If you’re running an IT business, there’s no such thing as bad revenue. That said, it’s fair to state that not all income is truly equal.
The income your business earns can be broadly categorized as high quality income and low quality income. This may make little sense to you – so let me explain.
Low Quality Income
Low quality income can be defined as the kind of revenue that comes from one-off, non recurring tasks and jobs – things like hours billed as a result of dealing with break / fix issues.
While numerous companies have enjoyed success earning only this type of income, it can create some significant problems, namely:
Income like this is never guaranteed. Billing 100 hours for three months running provides no certainty whatsoever that you will bill any hours at all in month four.
2. Lack of Scalability
Unpredictable earnings make it impossible to accurately scale up a business without risking unaffordable staff costs.
3. Poor Business Worth
A business built on low quality income is very difficult to sell on. A potential buyer will want to know exactly how much can revenue can be guaranteed. Regardless of how much you bill in one year, you cannot offer any assurances it will be possible to repeat during the next.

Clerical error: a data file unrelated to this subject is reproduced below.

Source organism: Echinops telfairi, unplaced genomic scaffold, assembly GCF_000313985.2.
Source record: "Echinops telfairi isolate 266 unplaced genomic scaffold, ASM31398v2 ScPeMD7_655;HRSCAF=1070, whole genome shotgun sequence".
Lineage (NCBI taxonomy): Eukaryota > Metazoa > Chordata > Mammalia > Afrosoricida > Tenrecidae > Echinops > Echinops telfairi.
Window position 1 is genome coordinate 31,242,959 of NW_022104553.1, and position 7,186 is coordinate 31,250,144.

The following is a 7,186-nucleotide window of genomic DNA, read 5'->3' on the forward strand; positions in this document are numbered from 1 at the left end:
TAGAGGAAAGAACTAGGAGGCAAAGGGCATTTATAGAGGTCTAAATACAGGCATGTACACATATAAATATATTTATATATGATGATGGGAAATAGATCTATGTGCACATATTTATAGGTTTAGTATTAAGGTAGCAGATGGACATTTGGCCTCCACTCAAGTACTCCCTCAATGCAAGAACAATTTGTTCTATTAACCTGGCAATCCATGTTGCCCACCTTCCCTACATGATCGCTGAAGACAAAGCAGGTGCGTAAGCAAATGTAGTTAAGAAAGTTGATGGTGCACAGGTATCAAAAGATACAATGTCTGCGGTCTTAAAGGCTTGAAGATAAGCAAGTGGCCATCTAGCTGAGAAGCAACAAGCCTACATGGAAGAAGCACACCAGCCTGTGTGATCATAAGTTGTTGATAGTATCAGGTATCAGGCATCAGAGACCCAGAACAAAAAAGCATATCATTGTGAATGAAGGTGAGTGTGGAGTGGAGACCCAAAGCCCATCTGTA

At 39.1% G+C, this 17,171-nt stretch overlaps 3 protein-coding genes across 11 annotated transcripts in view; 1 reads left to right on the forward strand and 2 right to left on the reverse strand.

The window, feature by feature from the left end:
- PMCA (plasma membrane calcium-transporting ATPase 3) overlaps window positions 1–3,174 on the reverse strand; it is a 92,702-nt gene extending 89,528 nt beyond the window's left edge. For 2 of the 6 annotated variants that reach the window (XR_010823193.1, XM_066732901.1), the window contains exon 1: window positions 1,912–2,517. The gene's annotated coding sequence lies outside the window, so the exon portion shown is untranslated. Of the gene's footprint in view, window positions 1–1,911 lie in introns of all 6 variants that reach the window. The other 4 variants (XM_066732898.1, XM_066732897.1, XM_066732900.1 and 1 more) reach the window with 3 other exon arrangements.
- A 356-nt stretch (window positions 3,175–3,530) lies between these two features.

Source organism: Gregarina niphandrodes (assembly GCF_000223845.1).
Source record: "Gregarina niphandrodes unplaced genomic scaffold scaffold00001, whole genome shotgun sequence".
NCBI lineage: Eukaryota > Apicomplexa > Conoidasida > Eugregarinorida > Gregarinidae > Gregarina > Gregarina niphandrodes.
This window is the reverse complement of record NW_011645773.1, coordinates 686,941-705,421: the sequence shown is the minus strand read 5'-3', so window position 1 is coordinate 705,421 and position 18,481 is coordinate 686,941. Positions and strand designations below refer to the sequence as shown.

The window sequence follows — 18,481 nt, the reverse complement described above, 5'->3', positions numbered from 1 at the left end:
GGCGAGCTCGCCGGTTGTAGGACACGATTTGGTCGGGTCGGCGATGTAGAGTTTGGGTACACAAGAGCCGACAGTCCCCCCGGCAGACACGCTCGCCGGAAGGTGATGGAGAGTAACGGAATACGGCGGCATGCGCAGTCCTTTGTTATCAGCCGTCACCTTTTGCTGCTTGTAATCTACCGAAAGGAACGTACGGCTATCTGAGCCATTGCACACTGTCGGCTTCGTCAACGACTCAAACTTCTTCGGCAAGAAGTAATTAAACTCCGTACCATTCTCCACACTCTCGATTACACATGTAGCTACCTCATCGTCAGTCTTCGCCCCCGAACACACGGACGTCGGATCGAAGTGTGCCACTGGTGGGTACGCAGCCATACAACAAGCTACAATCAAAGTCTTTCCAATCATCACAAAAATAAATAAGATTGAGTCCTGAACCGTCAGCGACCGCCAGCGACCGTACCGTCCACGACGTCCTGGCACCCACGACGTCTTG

So, what’s the solution?
High Quality Income
High quality income is earned from long term contracts that guarantee a certain level of monthly income. It is the very essence of the managed services model.
By selling IT services on this basis, you can rely on a predictable, regular income. You know, for example, exactly how much selling a contract to a new 100-user client will bring in. With this knowledge, you then know what staffing levels you can afford. Straight away, the business becomes scalable.
If and when you come to sell the business on, you can show a potential buyer exactly how much income the company is guaranteed, making taking over your company a far more attractive proposition.
So, what should you do if you recognize that much of your company’s income falls in the “low quality” column?
Think about exactly how you deliver services, and of ways to persuade your clients that moving to a monthly contract model is a good idea. If, for example, you have a long-term client who has always paid on a break / fix / hours billed basis, consider averaging their monthly invoices and offering them an inclusive service-based contract that saves them a small sum of money based on their historical spend.
While you continue to do the same work, you change the category of their income from low quality to high quality. You can depend on it every month, and the value of your company grows. By taking small steps like this, you can work towards a business built entirely on high quality income.